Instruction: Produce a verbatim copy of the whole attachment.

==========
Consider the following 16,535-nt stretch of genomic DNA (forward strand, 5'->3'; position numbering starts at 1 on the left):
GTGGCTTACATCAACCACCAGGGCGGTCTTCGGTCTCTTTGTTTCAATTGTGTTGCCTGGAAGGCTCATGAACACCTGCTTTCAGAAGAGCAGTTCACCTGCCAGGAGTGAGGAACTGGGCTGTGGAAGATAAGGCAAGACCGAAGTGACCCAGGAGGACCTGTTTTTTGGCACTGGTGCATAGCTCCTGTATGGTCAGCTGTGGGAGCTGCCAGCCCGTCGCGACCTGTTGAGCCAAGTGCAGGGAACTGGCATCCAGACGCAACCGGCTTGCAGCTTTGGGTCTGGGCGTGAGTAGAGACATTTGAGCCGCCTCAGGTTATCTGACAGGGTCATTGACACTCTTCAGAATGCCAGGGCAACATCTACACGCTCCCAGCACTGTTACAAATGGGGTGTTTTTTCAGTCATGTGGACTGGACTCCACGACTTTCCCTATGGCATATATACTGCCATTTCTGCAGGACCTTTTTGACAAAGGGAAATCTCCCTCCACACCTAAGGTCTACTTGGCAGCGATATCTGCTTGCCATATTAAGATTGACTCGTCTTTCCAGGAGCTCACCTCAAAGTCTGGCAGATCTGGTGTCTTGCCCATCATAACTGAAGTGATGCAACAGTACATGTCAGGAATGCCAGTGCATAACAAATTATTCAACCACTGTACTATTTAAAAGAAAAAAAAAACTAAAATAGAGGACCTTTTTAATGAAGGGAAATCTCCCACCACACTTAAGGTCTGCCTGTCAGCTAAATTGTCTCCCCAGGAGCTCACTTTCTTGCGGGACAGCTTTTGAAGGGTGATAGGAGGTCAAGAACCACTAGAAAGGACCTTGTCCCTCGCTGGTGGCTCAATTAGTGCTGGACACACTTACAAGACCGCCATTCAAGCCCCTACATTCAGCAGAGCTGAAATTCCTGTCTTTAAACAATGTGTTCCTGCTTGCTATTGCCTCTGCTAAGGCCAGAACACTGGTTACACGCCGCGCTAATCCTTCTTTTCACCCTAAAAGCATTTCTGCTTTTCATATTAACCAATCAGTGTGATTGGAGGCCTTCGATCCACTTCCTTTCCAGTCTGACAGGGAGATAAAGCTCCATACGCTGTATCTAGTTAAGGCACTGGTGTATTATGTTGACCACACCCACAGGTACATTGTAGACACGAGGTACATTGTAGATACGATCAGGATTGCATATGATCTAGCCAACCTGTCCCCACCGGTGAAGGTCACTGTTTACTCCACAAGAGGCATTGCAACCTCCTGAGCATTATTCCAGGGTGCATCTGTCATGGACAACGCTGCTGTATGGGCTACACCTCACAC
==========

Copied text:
Consider the following 16,535-nt stretch of genomic DNA (forward strand, 5'->3'; position numbering starts at 1 on the left):
GTGGCTTACATCAACCACCAGGGCGGTCTTCGGTCTCTTTGTTTCAATTGTGTTGCCTGGAAGGCTCATGAACACCTGCTTTCAGAAGAGCAGTTCACCTGCCAGGAGTGAGGAACTGGGCTGTGGAAGATAAGGCAAGACCGAAGTGACCCAGGAGGACCTGTTTTTTGGCACTGGTGCATAGCTCCTGTATGGTCAGCTGTGGGAGCTGCCAGCCCGTCGCGACCTGTTGAGCCAAGTGCAGGGAACTGGCATCCAGACGCAACCGGCTTGCAGCTTTGGGTCTGGGCGTGAGTAGAGACATTTGAGCCGCCTCAGGTTATCTGACAGGGTCATTGACACTCTTCAGAATGCCAGGGCAACATCTACACGCTCCCAGCACTGTTACAAATGGGGTGTTTTTTCAGTCATGTGGACTGGACTCCACGACTTTCCCTATGGCATATATACTGCCATTTCTGCAGGACCTTTTTGACAAAGGGAAATCTCCCTCCACACCTAAGGTCTACTTGGCAGCGATATCTGCTTGCCATATTAAGATTGACTCGTCTTTCCAGGAGCTCACCTCAAAGTCTGGCAGATCTGGTGTCTTGCCCATCATAACTGAAGTGATGCAACAGTACATGTCAGGAATGCCAGTGCATAACAAATTATTCAACCACTGTACTATTTAAAAGAAAAAAAAAACTAAAATAGAGGACCTTTTTAATGAAGGGAAATCTCCCACCACACTTAAGGTCTGCCTGTCAGCTAAATTGTCTCCCCAGGAGCTCACTTTCTTGCGGGACAGCTTTTGAAGGGTGATAGGAGGTCAAGAACCACTAGAAAGGACCTTGTCCCTCGCTGGTGGCTCAATTAGTGCTGGACACACTTACAAGACCGCCATTCAAGCCCCTACATTCAGCAGAGCTGAAATTCCTGTCTTTAAACAATGTGTTCCTGCTTGCTATTGCCTCTGCTAAGGCCAGAACACTGGTTACACGCCGCGCTAATCCTTCTTTTCACCCTAAAAGCATTTCTGCTTTTCATATTAACCAATCAGTGTGATTGGAGGCCTTCGATCCACTTCCTTTCCAGTCTGACAGGGAGATAAAGCTCCATACGCTGTATCTAGTTAAGGCACTGGTGTATTATGTTGACCACACCCACAGGTACATTGTAGACACGAGGTACATTGTAGATACGATCAGGATTGCATATGATCTAGCCAACCTGTCCCCACCGGTGAAGGTCACTGTTTACTCCACAAGAGGCATTGCAACCTCCTGAGCATTATTCCAGGGTGCATCTGTCATGGACAACGCTGCTGTATGGGCTACACCTCACAC